First Astronauts Arrive at China’s Tiangong Space Station
The first astronauts arrived Thursday at China’s new space station on the longest manned mission in history, marking a key milestone in Beijing’s rise as a major space power.
The trio lifted off aboard a Long March 2F rocket from the Jiuquan spaceport in northwest China’s Gobi Desert, and about seven hours later their spacecraft docked with the Tiangong station. They will spend the next three months at the station.
State television CCTV broadcast live from inside the spacecraft during the trip. After entering orbit, the three astronauts lifted their helmet visors, one of them smiled and waved at the camera. The other hovered weightless with pen in lap, flipping through the flight manual.
About seven hours after launch, space officials confirmed that the spacecraft had docked with Tianhe, the main module of the country’s new space station.
The Shenzhou-12 spacecraft has “successfully docked to the forward port of the main module” of the Tiangong station, China’s manned space agency said, with state television broadcasting live pictures. At the pre-launch ceremony, the three astronauts, already wearing spacesuits, greeted a crowd of well-wishers and space workers who chanted the patriotic chant “Without the Chinese Communist Party, there would be no new China.”
The mission commander is Ni Haisheng, a decorated pilot of the People’s Liberation Army Air Force who has already participated in two space missions. The other two members are also military personnel.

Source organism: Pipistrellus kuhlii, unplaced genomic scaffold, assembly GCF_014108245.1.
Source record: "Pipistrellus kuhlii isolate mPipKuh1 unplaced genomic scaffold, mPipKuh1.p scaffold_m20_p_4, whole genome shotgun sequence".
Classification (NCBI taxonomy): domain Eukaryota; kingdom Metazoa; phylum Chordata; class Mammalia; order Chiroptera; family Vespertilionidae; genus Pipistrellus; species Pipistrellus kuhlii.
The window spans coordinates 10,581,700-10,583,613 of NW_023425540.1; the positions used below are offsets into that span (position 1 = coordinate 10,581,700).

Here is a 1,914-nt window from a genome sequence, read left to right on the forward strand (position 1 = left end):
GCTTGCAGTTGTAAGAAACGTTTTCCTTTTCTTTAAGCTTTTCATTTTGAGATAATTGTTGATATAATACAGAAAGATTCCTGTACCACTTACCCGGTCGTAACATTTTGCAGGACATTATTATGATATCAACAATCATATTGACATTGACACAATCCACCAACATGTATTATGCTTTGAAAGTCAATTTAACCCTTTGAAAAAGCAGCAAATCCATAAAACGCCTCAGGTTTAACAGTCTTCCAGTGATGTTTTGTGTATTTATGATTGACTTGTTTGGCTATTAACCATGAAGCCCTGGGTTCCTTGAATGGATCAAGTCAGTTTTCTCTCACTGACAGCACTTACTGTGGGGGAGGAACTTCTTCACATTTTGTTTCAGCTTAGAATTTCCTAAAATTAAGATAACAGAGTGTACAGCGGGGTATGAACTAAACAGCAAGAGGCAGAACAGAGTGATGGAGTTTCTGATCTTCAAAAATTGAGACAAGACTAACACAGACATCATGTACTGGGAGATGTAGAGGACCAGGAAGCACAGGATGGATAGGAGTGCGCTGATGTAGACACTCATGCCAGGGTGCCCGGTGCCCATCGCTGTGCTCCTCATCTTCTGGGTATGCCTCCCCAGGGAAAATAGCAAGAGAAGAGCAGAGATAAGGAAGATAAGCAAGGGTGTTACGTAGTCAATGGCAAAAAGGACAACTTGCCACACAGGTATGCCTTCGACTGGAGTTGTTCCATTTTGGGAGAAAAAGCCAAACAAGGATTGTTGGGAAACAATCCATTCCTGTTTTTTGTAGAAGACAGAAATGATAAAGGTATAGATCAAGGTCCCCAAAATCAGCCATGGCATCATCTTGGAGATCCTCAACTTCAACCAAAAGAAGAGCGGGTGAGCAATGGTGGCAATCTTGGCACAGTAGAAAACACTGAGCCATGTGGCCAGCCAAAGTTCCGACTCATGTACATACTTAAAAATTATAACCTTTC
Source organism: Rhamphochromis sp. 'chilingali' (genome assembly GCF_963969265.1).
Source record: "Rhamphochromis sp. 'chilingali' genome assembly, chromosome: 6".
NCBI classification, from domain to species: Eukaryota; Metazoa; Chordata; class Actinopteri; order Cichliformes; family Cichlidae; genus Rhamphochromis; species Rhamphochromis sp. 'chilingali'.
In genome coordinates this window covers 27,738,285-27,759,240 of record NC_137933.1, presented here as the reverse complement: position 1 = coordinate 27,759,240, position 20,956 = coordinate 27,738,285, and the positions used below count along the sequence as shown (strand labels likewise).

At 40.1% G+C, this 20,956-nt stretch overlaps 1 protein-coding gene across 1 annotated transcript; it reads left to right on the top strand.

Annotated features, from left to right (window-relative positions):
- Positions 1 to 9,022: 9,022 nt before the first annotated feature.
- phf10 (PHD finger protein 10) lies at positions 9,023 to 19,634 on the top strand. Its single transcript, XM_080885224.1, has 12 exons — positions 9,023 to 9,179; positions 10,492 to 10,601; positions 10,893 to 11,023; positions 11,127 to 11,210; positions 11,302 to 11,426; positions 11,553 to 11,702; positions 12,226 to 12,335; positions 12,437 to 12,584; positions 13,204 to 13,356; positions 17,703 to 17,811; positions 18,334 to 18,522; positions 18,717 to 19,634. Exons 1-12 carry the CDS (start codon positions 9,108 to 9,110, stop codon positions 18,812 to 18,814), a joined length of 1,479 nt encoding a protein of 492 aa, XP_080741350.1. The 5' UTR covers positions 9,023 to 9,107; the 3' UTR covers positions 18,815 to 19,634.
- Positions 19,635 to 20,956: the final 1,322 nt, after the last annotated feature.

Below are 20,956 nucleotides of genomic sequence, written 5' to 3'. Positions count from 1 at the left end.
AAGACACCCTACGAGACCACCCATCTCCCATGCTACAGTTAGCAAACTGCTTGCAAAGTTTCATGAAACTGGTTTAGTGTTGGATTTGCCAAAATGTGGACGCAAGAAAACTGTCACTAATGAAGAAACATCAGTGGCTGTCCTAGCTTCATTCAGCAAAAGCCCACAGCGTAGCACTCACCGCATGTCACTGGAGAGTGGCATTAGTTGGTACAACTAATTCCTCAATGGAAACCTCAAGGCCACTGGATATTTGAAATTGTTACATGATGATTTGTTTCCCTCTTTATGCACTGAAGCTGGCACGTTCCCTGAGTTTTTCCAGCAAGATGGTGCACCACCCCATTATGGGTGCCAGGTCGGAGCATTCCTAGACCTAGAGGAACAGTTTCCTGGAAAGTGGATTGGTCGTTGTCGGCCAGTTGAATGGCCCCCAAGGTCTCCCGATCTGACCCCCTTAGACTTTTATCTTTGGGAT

The space station’s Tianhe module includes separate accommodations for each of the astronauts, a “space treadmill” and an exercise bike, and a communications center for e-mail and video calls to Earth.
This is the first flight of a Chinese manned spacecraft in almost five years. Weifeng Huang, spokesman for China’s manned space program, said the astronauts will perform two spacewalks during the flight, both lasting six to seven hours. He also said the trio will use newly developed spacesuits for the spacewalk.
The launch is a high-profile affair in China as Beijing prepares to celebrate the 100th anniversary of the ruling Communist Party on July 1 with a major propaganda campaign. To prepare for the flight, the crew undertook more than 6,000 hours of training, including hundreds of underwater somersaults in full spacesuits.
The Chinese space agency plans a total of 11 launches by the end of next year, including three additional manned missions to deliver two 70-ton station extension laboratory modules, as well as supplies and crew members.
China’s space ambitions are fueled, in part, by the U.S. ban on taking astronauts off the International Space Station, a collaboration between the United States, Russia, Canada, Europe and Japan. It was supposed to be decommissioned after 2024, although NASA said it could remain in service until 2028.
Tiangong will be much smaller than the ISS and should last at least 10 years. China has said it is open to international cooperation on its space station, but has not yet given specific details.
Zhou Jianping, chief designer of the space program, said, “Foreign astronauts will undoubtedly arrive at the Chinese space station someday. Several countries have expressed a desire to do so and we will be open to this possibility in the future.”
In March, Beijing said it was also studying the possibility of building an independent lunar space station with Russia, and this week the two countries released a roadmap on cooperation possibilities.
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